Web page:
Separate fact sheets are available on roundworms, tapeworms and heartworms but this fact sheet will give an overview of the problem.

Are there different sorts of worms?

Broadly there are two types of worms that cause problems in the dog. These are Nematodes or roundworms, of which Toxocara canis, the common intestinal roundworm and Diarofilaria immitis, the heart worm, are the main examples and also Cestodes or tapeworms of which Dipylidium caninum, Taenia species and Echinococcus species are important examples. Hookworms (Ancylostoma species) are also of importance in some areas but thankfully not in Britain.

Are these endoparasitic infections serious in the dog?

In adult dogs intestinal worms, both roundworms and tapeworms, are only occasionally life threatening, usually in debilitated animals or those that are immuno compromised.

Heartworm disease, which is a condition that does not at present occur in Great Britain except in imported animals can be a major problem. Indeed heartworm disease is considered to be one of the most important conditions seen in small animal practice in the United States. It is prevalent in the eastern states, especially Florida but also in parts of southern Europe and eastern Australia.

With the relaxation of quarantine in Britain under the PETS initiative heartworm could be seen more frequently in animals that have visited countries where diarofilaria is endemic and then return to Britain. Since transmission depends upon mosquitoes at present not indigenous in the UK, it is unlikely that the condition will become endemic in Britain.

In young animals gastro intestinal worms can be a problem.

Roundworms – no intermediate host required

Nematode (roundworms) are free living in the bowel. If in large numbers in the growing puppy they can stunt growth, cause serious digestive upsets and result in a lot of gas formation. This presents with a typical ‘pot bellied’ appearance of the puppy. Roundworms can be spread directly from dog to dog via infective eggs.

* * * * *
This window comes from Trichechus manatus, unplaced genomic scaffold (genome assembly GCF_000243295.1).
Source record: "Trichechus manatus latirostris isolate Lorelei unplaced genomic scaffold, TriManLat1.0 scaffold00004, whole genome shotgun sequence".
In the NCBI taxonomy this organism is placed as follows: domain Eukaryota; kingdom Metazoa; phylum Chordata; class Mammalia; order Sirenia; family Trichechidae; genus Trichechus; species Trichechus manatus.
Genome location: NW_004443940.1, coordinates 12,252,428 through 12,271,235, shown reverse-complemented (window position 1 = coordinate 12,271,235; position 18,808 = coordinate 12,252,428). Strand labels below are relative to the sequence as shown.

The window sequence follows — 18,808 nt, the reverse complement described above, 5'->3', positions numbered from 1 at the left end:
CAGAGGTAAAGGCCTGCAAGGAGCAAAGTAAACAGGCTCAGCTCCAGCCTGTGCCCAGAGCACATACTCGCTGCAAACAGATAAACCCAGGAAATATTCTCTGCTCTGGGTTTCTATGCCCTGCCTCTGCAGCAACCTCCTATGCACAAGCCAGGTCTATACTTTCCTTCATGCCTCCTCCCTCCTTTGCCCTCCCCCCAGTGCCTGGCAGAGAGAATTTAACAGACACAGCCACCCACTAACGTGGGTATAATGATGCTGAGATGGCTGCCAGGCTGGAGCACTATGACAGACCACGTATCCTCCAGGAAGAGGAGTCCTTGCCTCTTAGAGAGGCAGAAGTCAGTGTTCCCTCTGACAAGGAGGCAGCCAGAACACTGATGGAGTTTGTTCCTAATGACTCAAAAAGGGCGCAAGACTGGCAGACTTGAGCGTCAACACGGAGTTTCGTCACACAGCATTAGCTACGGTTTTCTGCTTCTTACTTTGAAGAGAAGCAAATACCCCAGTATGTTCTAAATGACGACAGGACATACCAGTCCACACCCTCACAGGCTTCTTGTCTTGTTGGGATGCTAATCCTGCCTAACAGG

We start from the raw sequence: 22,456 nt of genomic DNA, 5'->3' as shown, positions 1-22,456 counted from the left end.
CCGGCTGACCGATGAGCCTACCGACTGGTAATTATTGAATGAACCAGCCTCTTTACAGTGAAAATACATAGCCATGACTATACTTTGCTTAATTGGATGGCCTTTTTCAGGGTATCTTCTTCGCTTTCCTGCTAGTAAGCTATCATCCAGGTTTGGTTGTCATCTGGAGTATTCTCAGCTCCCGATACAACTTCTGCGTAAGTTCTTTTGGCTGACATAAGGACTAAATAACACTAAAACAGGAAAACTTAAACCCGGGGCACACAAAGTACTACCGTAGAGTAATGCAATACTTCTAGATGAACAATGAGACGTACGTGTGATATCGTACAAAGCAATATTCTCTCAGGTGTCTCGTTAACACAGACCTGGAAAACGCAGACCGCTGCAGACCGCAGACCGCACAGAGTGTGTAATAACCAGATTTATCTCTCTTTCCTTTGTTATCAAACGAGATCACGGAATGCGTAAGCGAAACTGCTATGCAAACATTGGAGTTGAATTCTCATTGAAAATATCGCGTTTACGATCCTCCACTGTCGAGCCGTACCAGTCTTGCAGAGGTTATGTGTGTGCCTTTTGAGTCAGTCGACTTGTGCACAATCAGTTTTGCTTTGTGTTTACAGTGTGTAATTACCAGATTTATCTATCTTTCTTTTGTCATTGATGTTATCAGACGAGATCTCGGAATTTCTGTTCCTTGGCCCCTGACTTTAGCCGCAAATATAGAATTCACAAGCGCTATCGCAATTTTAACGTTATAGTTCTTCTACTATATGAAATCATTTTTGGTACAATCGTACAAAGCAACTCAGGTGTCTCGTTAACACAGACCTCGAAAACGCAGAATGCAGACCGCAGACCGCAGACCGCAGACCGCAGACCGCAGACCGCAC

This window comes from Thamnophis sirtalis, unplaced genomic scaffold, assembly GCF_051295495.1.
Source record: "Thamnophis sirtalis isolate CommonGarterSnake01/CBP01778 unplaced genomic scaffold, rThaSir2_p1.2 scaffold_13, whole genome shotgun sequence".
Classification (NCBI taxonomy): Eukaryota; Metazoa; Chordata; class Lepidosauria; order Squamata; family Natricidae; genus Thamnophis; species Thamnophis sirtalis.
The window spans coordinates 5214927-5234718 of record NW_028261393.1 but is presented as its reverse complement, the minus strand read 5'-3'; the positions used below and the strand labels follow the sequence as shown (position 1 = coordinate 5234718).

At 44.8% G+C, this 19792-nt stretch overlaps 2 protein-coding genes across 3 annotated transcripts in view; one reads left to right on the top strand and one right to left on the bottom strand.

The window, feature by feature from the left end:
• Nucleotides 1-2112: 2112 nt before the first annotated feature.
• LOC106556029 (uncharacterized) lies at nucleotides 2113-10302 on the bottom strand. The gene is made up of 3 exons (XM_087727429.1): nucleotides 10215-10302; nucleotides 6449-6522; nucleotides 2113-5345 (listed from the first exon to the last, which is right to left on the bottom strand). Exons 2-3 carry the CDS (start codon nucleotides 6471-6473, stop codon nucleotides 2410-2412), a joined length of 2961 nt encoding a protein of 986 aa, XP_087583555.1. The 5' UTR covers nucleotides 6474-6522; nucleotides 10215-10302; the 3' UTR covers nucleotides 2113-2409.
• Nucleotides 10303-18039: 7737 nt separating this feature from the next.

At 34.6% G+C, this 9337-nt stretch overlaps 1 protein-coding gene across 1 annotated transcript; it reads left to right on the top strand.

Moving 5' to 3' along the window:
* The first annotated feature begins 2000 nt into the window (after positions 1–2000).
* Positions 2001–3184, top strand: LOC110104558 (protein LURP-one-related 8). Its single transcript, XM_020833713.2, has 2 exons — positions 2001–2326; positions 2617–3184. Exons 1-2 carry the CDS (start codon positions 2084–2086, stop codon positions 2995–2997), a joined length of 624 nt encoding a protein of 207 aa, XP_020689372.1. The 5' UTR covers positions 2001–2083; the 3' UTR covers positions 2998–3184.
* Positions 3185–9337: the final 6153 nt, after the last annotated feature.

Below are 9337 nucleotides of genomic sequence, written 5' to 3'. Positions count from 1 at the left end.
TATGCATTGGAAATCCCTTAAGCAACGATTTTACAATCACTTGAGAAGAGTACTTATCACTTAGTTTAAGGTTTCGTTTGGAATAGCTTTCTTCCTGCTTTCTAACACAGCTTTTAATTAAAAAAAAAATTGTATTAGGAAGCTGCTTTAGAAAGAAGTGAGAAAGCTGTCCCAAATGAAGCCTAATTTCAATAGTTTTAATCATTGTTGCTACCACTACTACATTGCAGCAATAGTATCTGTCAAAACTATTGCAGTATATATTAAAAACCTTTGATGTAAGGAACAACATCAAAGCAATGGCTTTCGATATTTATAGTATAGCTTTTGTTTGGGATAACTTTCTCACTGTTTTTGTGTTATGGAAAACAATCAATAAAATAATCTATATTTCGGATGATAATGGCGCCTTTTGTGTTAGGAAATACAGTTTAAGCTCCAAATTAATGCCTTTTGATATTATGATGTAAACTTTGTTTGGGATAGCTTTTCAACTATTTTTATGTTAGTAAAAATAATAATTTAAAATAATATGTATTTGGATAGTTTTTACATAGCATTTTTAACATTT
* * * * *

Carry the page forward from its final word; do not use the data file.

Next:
What about tapeworms?

An intermediate host is required.
Dipylidium caninum, the common tapeworm of the dog both in the UK and the US causes few problems in the adult host but in the growing puppy can result in digestive upsets and stunting. Diplydium is spread by the flea as intermediate host.

Echinococcus spp, another type of tapeworm, is important because it is zoonotic, meaning we can be infected. Sheep and sometimes man can act as the intermediate hosts in which the immature forms of Echinococcus develop inside hyadatic cysts in various organs. In man this can be lungs or brain.

Control measures involving regular deworming of the dog together with avoidance of feeding raw or under cooked offal are sensible precautions.

Cestodes, tapeworms, on the other hand are usually found in adult dogs where they cause few problems. However occasionally puppies are infested and depending on the type of worm involved, by sheer volume can cause serious blockages to the bowel.


Hookworms, particularly Ancylostoma spp are one of the most pathogenic parasites of the dog. Although not a major problem in Britain except in those dogs undergoing quarantine, this tropical hookworm, approximately 1-2 cm (1/2 to 1”) long, attaches itself to the lining of the bowel and as a result of blood sucking activities can cause severe anaemia. In addition the infective larvae can enter the host either by mouth or through the skin, particularly of the feet. Eczema and secondary bacterial infection can result due to irritation as they burrow through the skin.


These are a major problem in parts of southern Europe and the United States. They are large worms, adults reaching 16 cm (5.5”). They are chiefly located in the right ventricle of the heart and adjacent blood vessels and heart worm disease is considered to be one of the most important conditions seen in small animal practice in the United States.

The period of development to the adult stage is about six months after infection following a bite by a mosquito carrying the infective larvae (Microfilariae). The typical signs are fatigue on exercise, coughing and poor condition.

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